The failure of individual components is also a major problem. Components may fail due to poor selection (capabilities do not match operational requirements), poor quality, package breakage due to excessive heat, UV exposure or chemical interactions. Component failure may be gradual or abrupt; such as due to a short.
- Board cracking or breakage
PCBAs may also fail due to excessive physical or mechanical stress. For example, a rigid board subjected to repeated shock or vibrations may eventually crack or even break. Even flex boards can break if there bending strength ratings are exceeded.
As listed above, there are many potential failure modes that your board must survive to meet its lifecycle operation objective. Fortunately, there are decisions that can be made during design to improve the probability that this goal is realized.
Designing to Avoid PCB Failure Modes
Circuit board failures will usually be discovered during assembly or during operation. Failure modes discovered during assembly will require respin and additional costs, often after a redesign. If discovery occurs in the field, replacement and/or repair will be required. If the PCB failure mode is recurrent, it may be necessary to cease production and recall boards that are already deployed. In either case, significant additional costs may be incurred, not to mention increased development time. Obviously, it is preferable to avoid these contingencies, which highly probable by following the suggested design dos and don’ts listed below.
Design Dos And Don’ts To Avoid Failure Modes
✅ Choose the best materials
One of the most important design decisions is what materials to use. Although it is common to simply opt for a general standard, doing so may lead to several PCB failure modes. Instead, you should select the best material for YOUR design based upon material properties and your circuit’s operational needs.
✅ Choose quality components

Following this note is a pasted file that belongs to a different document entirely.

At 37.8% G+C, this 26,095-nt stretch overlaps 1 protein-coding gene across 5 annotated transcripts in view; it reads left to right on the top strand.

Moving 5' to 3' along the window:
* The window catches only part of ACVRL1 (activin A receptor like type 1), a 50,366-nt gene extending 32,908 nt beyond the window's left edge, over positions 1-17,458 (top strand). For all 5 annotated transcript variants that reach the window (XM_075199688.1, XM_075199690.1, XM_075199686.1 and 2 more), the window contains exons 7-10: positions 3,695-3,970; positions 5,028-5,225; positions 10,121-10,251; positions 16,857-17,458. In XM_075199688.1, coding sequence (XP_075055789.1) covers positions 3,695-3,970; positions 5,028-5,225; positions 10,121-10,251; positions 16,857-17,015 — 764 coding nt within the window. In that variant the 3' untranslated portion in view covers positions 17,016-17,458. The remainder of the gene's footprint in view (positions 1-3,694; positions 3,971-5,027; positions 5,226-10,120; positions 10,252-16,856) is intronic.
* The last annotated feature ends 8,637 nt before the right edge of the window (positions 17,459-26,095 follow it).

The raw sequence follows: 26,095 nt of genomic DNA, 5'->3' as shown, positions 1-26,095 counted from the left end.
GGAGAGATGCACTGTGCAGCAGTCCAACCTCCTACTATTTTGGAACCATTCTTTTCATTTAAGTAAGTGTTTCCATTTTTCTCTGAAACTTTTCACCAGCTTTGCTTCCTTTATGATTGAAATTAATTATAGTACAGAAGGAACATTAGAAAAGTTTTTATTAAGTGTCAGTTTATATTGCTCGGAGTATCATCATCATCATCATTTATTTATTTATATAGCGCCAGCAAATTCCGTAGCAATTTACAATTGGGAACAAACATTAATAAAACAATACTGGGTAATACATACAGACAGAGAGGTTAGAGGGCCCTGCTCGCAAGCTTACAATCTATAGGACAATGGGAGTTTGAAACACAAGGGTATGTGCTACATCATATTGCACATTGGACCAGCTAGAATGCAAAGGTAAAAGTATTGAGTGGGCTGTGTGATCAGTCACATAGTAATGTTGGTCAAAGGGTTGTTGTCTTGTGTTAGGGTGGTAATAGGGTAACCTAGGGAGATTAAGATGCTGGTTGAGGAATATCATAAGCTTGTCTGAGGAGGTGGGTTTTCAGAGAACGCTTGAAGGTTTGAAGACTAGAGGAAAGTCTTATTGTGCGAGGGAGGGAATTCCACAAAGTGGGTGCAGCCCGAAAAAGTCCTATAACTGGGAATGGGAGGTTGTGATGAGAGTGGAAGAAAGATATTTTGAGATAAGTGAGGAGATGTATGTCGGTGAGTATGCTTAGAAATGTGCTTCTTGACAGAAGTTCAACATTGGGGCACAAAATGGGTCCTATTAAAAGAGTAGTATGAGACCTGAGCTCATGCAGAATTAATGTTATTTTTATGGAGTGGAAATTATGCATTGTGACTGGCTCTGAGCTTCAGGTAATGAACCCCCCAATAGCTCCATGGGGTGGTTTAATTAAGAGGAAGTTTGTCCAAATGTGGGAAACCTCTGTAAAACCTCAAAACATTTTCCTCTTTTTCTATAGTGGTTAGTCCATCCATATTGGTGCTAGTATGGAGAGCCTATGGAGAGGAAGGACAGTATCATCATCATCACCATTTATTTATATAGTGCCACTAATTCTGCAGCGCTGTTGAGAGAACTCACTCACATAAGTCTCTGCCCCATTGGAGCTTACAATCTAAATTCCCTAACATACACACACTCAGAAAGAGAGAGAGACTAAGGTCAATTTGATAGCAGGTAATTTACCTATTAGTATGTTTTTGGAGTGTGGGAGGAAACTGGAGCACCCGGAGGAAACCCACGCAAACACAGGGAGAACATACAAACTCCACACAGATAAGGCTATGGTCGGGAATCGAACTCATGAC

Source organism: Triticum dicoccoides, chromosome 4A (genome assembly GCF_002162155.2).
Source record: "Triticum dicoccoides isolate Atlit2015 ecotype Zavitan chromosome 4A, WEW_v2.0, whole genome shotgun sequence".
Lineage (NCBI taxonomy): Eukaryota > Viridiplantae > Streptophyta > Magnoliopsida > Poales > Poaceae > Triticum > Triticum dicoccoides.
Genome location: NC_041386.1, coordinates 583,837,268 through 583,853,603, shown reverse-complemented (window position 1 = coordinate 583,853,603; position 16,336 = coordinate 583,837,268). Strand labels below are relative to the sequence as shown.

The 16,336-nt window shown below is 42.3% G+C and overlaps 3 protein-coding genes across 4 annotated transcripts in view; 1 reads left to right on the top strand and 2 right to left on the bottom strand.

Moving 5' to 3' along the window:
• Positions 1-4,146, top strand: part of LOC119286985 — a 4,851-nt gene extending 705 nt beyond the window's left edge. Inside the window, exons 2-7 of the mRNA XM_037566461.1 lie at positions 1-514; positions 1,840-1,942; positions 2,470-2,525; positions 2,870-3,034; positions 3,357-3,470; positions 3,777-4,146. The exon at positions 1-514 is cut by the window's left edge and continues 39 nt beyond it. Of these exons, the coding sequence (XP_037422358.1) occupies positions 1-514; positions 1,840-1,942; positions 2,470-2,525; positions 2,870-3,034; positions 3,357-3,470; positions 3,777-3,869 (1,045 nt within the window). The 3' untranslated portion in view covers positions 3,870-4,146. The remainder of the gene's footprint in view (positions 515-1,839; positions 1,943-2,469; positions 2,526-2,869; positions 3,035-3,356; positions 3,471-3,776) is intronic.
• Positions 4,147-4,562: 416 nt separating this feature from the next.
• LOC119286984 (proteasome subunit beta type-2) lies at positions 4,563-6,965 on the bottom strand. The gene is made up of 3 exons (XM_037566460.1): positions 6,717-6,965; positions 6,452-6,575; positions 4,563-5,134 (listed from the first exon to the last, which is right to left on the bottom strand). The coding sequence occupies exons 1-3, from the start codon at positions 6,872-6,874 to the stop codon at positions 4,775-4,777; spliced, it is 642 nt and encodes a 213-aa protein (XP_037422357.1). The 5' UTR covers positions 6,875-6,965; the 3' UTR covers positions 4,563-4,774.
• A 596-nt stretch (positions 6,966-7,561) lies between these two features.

Another critical decision to avoid PCB failure modes is the choice of components. Component selection should be optimized for your design with care taken to ensure quality and availability.
✅ Choose the best CM
Last in this list of Dos, but probably the most important design decision that you make, is who should build your boards? Choosing fabrication and assembly services can make or break your PCBA development; including turnaround time, board quality and most importantly whether PCB failure modes occur or not.
🚫 Do not assume good thermal resistance. Analyze!
The ability to withstand temperature variation, primarily heating, is mandatory for PCBAs during manufacturing and in the field. You should never assume your board will adequately survive these tests intact. The best way to ensure your board is able to sustain the heating requirements of assembly and its operational environment is to understand the importance of thermal resistance and perform thermal analysis.
🚫 Do not assume reliability. Test!
Developing a working board is always exciting and it can be tempting to move quickly into production. However, this desire should be tempered by the realization that PCB failure modes in the field can be costly and damage your relationship with end-user(s). Therefore, the best and prudent approach is to employ circuit board testing and be sure of your board’s reliability.
|Tempo‘s Custom PCB Manufacturing Service|
By following the suggested design guidelines above you will significantly reduce the probability that your boards will have PCB failure modes during manufacturing or in the field. Good design decisions, however, are not enough unless you partner with a CM that is equipped with the capability and expertise to produce high-quality boards and has in place a quality process to accomplish this. Tempo Automation is the industry leader for fast, high-quality PCBA manufacturing for prototyping and low-volume production. We will work with you beginning on Day 1 of design to ensure that the possibility of PCB failure modes is minimized.
And to help you get started on the best path, we furnish information for your DFM checks and enable you to easily view and download DRC files. If you’re an Altium Designer or Cadence Allegro user, you can simply add these files to your PCB design software. For Mentor Pads or other design packages, we furnish DRC information in other CAD formats and Excel.